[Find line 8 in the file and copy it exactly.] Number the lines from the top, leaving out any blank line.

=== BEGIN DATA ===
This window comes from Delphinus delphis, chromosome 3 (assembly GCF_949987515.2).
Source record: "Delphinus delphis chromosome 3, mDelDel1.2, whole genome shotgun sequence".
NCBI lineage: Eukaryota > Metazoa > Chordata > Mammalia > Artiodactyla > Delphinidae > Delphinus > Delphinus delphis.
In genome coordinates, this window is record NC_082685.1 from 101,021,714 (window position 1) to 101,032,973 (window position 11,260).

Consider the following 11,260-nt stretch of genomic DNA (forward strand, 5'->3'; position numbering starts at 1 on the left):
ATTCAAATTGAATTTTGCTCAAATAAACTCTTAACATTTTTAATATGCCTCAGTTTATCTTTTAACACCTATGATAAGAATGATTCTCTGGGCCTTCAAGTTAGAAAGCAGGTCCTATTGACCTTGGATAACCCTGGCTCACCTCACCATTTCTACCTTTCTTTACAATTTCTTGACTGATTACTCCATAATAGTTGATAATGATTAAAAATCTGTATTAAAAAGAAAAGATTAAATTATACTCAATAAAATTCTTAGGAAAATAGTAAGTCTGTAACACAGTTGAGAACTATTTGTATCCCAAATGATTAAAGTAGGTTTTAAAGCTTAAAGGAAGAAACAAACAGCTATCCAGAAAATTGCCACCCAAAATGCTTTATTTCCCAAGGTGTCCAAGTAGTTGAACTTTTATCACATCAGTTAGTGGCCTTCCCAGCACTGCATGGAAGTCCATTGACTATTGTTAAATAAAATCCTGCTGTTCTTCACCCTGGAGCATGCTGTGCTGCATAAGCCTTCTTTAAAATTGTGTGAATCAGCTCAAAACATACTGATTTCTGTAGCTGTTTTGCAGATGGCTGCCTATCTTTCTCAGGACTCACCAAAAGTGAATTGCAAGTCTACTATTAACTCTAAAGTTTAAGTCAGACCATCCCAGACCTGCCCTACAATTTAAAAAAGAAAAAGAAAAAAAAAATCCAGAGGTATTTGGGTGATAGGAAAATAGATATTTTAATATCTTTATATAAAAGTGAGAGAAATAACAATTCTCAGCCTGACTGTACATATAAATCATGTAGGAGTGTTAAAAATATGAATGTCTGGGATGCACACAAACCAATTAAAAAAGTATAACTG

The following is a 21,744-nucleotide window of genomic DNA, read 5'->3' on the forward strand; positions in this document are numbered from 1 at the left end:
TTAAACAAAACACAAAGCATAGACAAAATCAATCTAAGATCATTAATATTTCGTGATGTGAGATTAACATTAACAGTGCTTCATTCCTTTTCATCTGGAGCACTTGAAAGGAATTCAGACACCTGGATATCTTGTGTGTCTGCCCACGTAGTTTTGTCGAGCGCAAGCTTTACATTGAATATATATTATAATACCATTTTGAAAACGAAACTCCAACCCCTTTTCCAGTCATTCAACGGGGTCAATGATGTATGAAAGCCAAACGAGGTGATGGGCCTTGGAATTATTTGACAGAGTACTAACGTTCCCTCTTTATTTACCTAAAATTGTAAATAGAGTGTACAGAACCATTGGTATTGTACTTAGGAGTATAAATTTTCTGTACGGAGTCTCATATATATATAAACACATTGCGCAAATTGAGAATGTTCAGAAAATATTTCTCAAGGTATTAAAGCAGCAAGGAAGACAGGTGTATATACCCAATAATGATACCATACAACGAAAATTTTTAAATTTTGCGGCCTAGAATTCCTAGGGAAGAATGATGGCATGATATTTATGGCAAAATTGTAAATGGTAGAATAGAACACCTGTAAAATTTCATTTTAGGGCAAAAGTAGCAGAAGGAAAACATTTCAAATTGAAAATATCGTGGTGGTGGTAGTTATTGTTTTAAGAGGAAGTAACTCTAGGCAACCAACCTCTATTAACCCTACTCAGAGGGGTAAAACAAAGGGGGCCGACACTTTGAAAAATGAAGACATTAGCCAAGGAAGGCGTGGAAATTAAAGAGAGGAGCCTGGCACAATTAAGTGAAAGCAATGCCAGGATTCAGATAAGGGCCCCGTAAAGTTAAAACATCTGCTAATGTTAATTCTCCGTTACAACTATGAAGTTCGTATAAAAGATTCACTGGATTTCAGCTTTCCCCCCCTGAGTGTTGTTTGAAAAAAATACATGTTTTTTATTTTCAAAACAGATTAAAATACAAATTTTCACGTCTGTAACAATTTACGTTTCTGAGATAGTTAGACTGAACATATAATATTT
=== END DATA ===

TTAAACAAAACACAAAGCATAGACAAAATCAATCTAAGATCATTAATATTTCGTGATGTGAGATTAACATTAACAGTGCTTCATTCCTTTTCATCTGGAGCACTTGAAAGGAATTCAGACACCTGGATATCTTGTGTGTCTGCCCACGTAGTTTTGTCGAGCGCAAGCTTTACATTGAATATATATTATAATACCATTTTGAAAACGAAACTCCAACCCCTTTTCCAGTCATTCAACGGGGTCAATGATGTATGAAAGCCAAACGAGGTGATGGGCCTTGGAATTATTTGACAGAGTACTAACGTTCCCTCTTTATTTACCTAAAATTGTAAATAGAGTGTACAGAACCATTGGTATTGTACTTAGGAGTATAAATTTTCTGTACGGAGTCTCATATATATATAAACACATTGCGCAAATTGAGAATGTTCAGAAAATATTTCTCAAGGTATTAAAGCAGCAAGGAAGACAGGTGTATATACCCAATAATGATACCATACAACGAAAATTTTTAAATTTTGCGGCCTAGAATTCCTAGGGAAGAATGATGGCATGATATTTATGGCAAAATTGTAAATGGTAGAATAGAACACCTGTAAAATTTCATTTTAGGGCAAAAGTAGCAGAAGGAAAACATTTCAAATTGAAAATATCGTGGTGGTGGTAGTTATTGTTTTAAGAGGAAGTAACTCTAGGCAACCAACCTCTATTAACCCTACTCAGAGGGGTAAAACAAAGGGGGCCGACACTTTGAAAAATGAAGACATTAGCCAAGGAAGGCGTGGAAATTAAAGAGAGGAGCCTGGCACAATTAAGTGAAAGCAATGCCAGGATTCAGATAAGGGCCCCGTAAAGTTAAAACATCTGCTAATGTTAATTCTCCGTTACAACTATGAAGTTCGTATAAAAGATTCACTGGATTTCAGCTTTCCCCCCCTGAGTGTTGTTTGAAAAAAATACATGTTTTTTATTTTCAAAACAGATTAAAATACAAATTTTCACGTCTGTAACAATTTACGTTTCTGAGATAGTTAGACTGAACATATAATATTT